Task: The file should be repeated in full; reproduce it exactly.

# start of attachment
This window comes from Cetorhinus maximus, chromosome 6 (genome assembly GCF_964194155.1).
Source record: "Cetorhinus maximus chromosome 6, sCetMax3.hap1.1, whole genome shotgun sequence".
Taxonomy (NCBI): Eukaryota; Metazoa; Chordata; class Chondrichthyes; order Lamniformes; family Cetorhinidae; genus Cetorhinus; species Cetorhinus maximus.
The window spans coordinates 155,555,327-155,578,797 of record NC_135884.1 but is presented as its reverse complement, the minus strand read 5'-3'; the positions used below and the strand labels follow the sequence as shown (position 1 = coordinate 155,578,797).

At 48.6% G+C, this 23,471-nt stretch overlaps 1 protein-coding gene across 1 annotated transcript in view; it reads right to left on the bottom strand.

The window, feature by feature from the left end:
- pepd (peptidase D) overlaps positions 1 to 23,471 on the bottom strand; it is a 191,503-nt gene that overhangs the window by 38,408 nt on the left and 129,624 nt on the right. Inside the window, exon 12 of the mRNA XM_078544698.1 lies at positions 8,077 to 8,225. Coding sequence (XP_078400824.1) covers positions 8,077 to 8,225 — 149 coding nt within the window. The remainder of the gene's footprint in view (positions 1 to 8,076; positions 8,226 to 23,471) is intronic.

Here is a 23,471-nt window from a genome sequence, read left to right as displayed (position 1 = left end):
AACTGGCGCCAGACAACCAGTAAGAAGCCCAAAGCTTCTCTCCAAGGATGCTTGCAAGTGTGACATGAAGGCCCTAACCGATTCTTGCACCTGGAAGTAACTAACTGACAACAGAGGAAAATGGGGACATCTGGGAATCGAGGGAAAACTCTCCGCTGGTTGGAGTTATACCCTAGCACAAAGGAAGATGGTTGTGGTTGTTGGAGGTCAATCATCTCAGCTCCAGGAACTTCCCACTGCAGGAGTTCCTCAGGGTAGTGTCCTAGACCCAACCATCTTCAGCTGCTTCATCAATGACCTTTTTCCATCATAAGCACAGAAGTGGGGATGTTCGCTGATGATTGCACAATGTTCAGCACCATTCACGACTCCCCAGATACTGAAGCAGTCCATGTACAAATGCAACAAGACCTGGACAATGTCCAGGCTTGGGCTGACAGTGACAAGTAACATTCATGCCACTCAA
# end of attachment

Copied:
This window comes from Cetorhinus maximus, chromosome 6 (genome assembly GCF_964194155.1).
Source record: "Cetorhinus maximus chromosome 6, sCetMax3.hap1.1, whole genome shotgun sequence".
Taxonomy (NCBI): Eukaryota; Metazoa; Chordata; class Chondrichthyes; order Lamniformes; family Cetorhinidae; genus Cetorhinus; species Cetorhinus maximus.
The window spans coordinates 155,555,327-155,578,797 of record NC_135884.1 but is presented as its reverse complement, the minus strand read 5'-3'; the positions used below and the strand labels follow the sequence as shown (position 1 = coordinate 155,578,797).

At 48.6% G+C, this 23,471-nt stretch overlaps 1 protein-coding gene across 1 annotated transcript in view; it reads right to left on the bottom strand.

The window, feature by feature from the left end:
- pepd (peptidase D) overlaps positions 1 to 23,471 on the bottom strand; it is a 191,503-nt gene that overhangs the window by 38,408 nt on the left and 129,624 nt on the right. Inside the window, exon 12 of the mRNA XM_078544698.1 lies at positions 8,077 to 8,225. Coding sequence (XP_078400824.1) covers positions 8,077 to 8,225 — 149 coding nt within the window. The remainder of the gene's footprint in view (positions 1 to 8,076; positions 8,226 to 23,471) is intronic.

Here is a 23,471-nt window from a genome sequence, read left to right as displayed (position 1 = left end):
AACTGGCGCCAGACAACCAGTAAGAAGCCCAAAGCTTCTCTCCAAGGATGCTTGCAAGTGTGACATGAAGGCCCTAACCGATTCTTGCACCTGGAAGTAACTAACTGACAACAGAGGAAAATGGGGACATCTGGGAATCGAGGGAAAACTCTCCGCTGGTTGGAGTTATACCCTAGCACAAAGGAAGATGGTTGTGGTTGTTGGAGGTCAATCATCTCAGCTCCAGGAACTTCCCACTGCAGGAGTTCCTCAGGGTAGTGTCCTAGACCCAACCATCTTCAGCTGCTTCATCAATGACCTTTTTCCATCATAAGCACAGAAGTGGGGATGTTCGCTGATGATTGCACAATGTTCAGCACCATTCACGACTCCCCAGATACTGAAGCAGTCCATGTACAAATGCAACAAGACCTGGACAATGTCCAGGCTTGGGCTGACAGTGACAAGTAACATTCATGCCACTCAA